Let’s start with the good stuff about Turn On the Lights, the new release by pop singer/songwriter Daniel Powter. First off—for the most part, it’s great pop. Catchy hooks, clever lyricism, well-structured melodies, and solid production value without being over the top. All the things that make for a solid, marketable pop album.
Indeed, while there are a few missteps here and there (which I’ll get to in a moment), there are also moments of brilliance on this record. I love the powerful, anthemic choruses on songs like “Come Back Home” and “If Only I Could Cry,” and the singability of “Selfish.” In contrast to the more brooding vibe of 2008’s Under the Radar, this album has an easier feel overall, combining pop-lite falsettos reminiscent of Maroon 5’s Adam Levine with the easygoing vibe of Jason Mraz (only perhaps less “smiley”). Bottom line—Turn On the Lights is slated for success by formula.
And yet, against hope, I don’t think it’s going to go very far.
Why? you might ask.
Wait for it…
He had a “Bad Day.” (Okay, you can groan now.)
Perhaps the biggest drag on Powter’s career, ironically, is his one smash hit in 2005. Seven years later, we still almost can’t hear “Bad Day” without singing along. It set the bar so high for him that it’s difficult for all his other stuff to get anyone’s attention—even if it deserves said attention. Under the Radar, actually was. (Under the radar, that is.) And even though Turn On the Lights represents a stronger side of Daniel Powter, that “Bad Day” shadow still looms.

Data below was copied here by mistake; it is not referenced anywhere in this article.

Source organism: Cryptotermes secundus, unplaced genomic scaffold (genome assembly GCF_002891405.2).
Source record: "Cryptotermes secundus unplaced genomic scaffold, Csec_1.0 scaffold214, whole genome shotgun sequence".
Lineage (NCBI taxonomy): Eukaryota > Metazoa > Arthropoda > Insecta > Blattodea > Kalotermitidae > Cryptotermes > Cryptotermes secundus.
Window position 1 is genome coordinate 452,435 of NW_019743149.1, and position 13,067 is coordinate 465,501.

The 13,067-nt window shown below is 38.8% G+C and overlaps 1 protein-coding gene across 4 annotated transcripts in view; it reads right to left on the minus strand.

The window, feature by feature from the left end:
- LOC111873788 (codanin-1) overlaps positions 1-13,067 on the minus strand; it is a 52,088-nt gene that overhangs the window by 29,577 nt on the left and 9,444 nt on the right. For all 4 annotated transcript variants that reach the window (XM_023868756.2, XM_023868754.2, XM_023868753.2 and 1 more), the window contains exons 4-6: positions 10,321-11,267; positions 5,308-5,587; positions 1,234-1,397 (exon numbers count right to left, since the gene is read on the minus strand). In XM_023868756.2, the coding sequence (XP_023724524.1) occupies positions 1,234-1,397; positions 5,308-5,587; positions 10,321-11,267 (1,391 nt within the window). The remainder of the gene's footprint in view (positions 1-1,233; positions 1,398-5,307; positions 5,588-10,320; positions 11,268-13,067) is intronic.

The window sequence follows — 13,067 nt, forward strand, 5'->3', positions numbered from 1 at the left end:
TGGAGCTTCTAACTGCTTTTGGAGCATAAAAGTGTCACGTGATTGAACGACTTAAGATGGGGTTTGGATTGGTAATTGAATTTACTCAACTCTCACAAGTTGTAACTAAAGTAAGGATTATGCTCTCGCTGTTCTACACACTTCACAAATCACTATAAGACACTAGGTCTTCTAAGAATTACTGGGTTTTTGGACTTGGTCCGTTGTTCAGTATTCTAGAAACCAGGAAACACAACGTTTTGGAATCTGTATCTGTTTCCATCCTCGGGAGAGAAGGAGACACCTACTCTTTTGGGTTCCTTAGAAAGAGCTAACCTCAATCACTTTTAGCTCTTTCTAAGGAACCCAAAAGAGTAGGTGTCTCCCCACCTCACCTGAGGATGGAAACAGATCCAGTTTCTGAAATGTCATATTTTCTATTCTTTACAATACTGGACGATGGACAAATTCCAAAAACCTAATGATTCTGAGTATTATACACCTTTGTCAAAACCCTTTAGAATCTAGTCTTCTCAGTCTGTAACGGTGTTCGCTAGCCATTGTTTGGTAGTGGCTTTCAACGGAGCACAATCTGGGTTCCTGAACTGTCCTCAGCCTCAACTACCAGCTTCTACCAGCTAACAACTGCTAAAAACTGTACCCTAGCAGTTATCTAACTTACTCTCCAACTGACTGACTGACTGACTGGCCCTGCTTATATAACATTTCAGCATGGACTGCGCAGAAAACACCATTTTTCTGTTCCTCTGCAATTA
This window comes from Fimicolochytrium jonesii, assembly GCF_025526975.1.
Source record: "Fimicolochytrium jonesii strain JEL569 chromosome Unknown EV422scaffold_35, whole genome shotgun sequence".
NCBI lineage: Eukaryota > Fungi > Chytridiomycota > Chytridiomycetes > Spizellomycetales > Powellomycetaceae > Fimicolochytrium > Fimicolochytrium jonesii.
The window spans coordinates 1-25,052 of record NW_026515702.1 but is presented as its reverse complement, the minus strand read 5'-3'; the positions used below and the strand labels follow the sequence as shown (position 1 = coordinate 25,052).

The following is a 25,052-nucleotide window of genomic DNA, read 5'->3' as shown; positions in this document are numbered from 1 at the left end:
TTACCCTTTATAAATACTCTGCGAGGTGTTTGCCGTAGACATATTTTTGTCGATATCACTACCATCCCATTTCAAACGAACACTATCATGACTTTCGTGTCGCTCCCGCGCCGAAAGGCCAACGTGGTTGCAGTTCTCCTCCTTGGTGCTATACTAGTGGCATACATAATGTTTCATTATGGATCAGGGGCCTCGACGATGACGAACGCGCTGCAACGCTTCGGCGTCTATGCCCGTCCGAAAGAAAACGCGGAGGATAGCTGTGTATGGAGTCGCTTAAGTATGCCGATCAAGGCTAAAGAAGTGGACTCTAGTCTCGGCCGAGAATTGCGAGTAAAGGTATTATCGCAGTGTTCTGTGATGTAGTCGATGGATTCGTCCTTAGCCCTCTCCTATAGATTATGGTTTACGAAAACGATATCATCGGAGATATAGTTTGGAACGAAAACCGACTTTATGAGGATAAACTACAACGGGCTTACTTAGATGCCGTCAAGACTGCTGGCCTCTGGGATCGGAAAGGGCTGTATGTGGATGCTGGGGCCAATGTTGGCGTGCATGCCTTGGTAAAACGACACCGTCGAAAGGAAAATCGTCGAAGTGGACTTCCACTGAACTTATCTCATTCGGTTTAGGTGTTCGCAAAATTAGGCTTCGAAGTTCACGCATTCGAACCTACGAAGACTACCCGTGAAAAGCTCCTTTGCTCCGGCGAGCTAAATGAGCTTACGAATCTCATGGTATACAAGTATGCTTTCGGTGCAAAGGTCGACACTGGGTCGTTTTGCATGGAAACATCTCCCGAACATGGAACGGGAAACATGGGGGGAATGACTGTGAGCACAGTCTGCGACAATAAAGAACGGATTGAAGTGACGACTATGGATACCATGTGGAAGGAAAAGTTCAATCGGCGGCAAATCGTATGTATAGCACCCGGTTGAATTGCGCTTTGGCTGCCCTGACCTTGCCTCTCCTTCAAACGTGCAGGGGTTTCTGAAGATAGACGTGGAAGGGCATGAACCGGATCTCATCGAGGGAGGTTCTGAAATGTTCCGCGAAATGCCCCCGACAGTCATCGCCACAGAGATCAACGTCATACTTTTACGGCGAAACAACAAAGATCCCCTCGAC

Not only that—I mentioned a few missteps on this album. Some might disagree with me on this, but I feel the album’s opening track and first single “Cupid” is a bit self-sabotaging. Yeah, it’s fun, catchy, and all that—but thanks to Neil Sedaka, it’s impossible to rhyme “stupid” with “Cupid” without it sounding totally trite and copycat. Another misstep is “Except the Blue,” which has the same kind of swinging-rhythm piano style as “Bad Day.” (The last thing Powter needs to do is remind us of that song.) These aren’t enough to completely detract from the value of the album, but they certainly don’t help his cause.
So what does all this mean? Turn On the Lights, while not perfect, deserves more attention than it’s going to get—and most of it is not really Daniel Powter’s fault. The “lights” of this album are just not enough to white out the shadow still being cast by “Bad Day.”